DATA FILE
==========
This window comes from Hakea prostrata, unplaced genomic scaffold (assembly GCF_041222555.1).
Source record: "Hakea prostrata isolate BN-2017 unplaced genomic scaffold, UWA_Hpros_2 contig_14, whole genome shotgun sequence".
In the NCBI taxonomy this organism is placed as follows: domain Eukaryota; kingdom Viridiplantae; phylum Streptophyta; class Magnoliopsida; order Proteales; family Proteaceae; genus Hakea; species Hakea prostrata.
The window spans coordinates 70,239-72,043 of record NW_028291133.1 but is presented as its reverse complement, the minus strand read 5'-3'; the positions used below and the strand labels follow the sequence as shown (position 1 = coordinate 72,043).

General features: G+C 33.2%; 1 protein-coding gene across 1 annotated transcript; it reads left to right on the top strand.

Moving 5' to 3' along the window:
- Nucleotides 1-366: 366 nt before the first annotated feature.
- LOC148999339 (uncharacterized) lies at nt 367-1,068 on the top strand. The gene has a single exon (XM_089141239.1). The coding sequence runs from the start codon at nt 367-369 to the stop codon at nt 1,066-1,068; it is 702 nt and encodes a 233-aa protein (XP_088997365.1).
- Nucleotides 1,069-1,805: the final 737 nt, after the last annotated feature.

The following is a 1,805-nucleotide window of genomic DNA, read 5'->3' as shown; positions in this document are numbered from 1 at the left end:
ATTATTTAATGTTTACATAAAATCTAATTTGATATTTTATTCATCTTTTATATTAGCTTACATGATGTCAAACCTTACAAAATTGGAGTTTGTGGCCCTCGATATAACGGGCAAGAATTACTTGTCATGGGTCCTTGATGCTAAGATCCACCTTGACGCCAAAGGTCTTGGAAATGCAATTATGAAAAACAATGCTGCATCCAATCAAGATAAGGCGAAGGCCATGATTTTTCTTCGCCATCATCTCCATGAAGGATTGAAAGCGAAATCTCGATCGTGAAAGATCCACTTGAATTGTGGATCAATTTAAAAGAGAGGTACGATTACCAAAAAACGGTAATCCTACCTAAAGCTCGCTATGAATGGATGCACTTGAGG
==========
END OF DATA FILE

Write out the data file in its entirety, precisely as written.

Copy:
This window comes from Hakea prostrata, unplaced genomic scaffold (assembly GCF_041222555.1).
Source record: "Hakea prostrata isolate BN-2017 unplaced genomic scaffold, UWA_Hpros_2 contig_14, whole genome shotgun sequence".
In the NCBI taxonomy this organism is placed as follows: domain Eukaryota; kingdom Viridiplantae; phylum Streptophyta; class Magnoliopsida; order Proteales; family Proteaceae; genus Hakea; species Hakea prostrata.
The window spans coordinates 70,239-72,043 of record NW_028291133.1 but is presented as its reverse complement, the minus strand read 5'-3'; the positions used below and the strand labels follow the sequence as shown (position 1 = coordinate 72,043).

General features: G+C 33.2%; 1 protein-coding gene across 1 annotated transcript; it reads left to right on the top strand.

Moving 5' to 3' along the window:
- Nucleotides 1-366: 366 nt before the first annotated feature.
- LOC148999339 (uncharacterized) lies at nt 367-1,068 on the top strand. The gene has a single exon (XM_089141239.1). The coding sequence runs from the start codon at nt 367-369 to the stop codon at nt 1,066-1,068; it is 702 nt and encodes a 233-aa protein (XP_088997365.1).
- Nucleotides 1,069-1,805: the final 737 nt, after the last annotated feature.

The following is a 1,805-nucleotide window of genomic DNA, read 5'->3' as shown; positions in this document are numbered from 1 at the left end:
ATTATTTAATGTTTACATAAAATCTAATTTGATATTTTATTCATCTTTTATATTAGCTTACATGATGTCAAACCTTACAAAATTGGAGTTTGTGGCCCTCGATATAACGGGCAAGAATTACTTGTCATGGGTCCTTGATGCTAAGATCCACCTTGACGCCAAAGGTCTTGGAAATGCAATTATGAAAAACAATGCTGCATCCAATCAAGATAAGGCGAAGGCCATGATTTTTCTTCGCCATCATCTCCATGAAGGATTGAAAGCGAAATCTCGATCGTGAAAGATCCACTTGAATTGTGGATCAATTTAAAAGAGAGGTACGATTACCAAAAAACGGTAATCCTACCTAAAGCTCGCTATGAATGGATGCACTTGAGG